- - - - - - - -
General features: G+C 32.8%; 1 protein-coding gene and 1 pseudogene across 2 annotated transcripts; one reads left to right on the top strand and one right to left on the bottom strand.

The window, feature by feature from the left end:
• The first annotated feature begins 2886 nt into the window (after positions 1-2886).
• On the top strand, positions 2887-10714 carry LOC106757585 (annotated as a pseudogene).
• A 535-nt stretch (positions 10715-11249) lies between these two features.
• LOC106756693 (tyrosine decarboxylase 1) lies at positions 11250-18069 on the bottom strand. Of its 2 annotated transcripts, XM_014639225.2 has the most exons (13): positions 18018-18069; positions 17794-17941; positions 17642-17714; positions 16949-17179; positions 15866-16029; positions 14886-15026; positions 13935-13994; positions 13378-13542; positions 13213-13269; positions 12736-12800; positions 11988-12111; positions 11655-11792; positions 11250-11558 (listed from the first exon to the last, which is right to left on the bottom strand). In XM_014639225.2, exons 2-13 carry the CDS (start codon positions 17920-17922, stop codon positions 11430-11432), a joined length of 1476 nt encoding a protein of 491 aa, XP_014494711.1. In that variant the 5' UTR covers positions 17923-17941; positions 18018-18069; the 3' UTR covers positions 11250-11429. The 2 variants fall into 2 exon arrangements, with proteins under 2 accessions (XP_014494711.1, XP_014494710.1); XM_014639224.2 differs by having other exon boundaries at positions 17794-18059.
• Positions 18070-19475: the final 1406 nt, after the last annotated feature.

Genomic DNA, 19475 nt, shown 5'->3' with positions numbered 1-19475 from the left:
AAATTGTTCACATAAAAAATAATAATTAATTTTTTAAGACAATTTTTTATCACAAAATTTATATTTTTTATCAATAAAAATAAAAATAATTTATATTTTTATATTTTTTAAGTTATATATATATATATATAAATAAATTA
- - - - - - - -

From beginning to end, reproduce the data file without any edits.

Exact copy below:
General features: G+C 32.8%; 1 protein-coding gene and 1 pseudogene across 2 annotated transcripts; one reads left to right on the top strand and one right to left on the bottom strand.

The window, feature by feature from the left end:
• The first annotated feature begins 2886 nt into the window (after positions 1-2886).
• On the top strand, positions 2887-10714 carry LOC106757585 (annotated as a pseudogene).
• A 535-nt stretch (positions 10715-11249) lies between these two features.
• LOC106756693 (tyrosine decarboxylase 1) lies at positions 11250-18069 on the bottom strand. Of its 2 annotated transcripts, XM_014639225.2 has the most exons (13): positions 18018-18069; positions 17794-17941; positions 17642-17714; positions 16949-17179; positions 15866-16029; positions 14886-15026; positions 13935-13994; positions 13378-13542; positions 13213-13269; positions 12736-12800; positions 11988-12111; positions 11655-11792; positions 11250-11558 (listed from the first exon to the last, which is right to left on the bottom strand). In XM_014639225.2, exons 2-13 carry the CDS (start codon positions 17920-17922, stop codon positions 11430-11432), a joined length of 1476 nt encoding a protein of 491 aa, XP_014494711.1. In that variant the 5' UTR covers positions 17923-17941; positions 18018-18069; the 3' UTR covers positions 11250-11429. The 2 variants fall into 2 exon arrangements, with proteins under 2 accessions (XP_014494711.1, XP_014494710.1); XM_014639224.2 differs by having other exon boundaries at positions 17794-18059.
• Positions 18070-19475: the final 1406 nt, after the last annotated feature.

Genomic DNA, 19475 nt, shown 5'->3' with positions numbered 1-19475 from the left:
AAATTGTTCACATAAAAAATAATAATTAATTTTTTAAGACAATTTTTTATCACAAAATTTATATTTTTTATCAATAAAAATAAAAATAATTTATATTTTTATATTTTTTAAGTTATATATATATATATATAAATAAATTA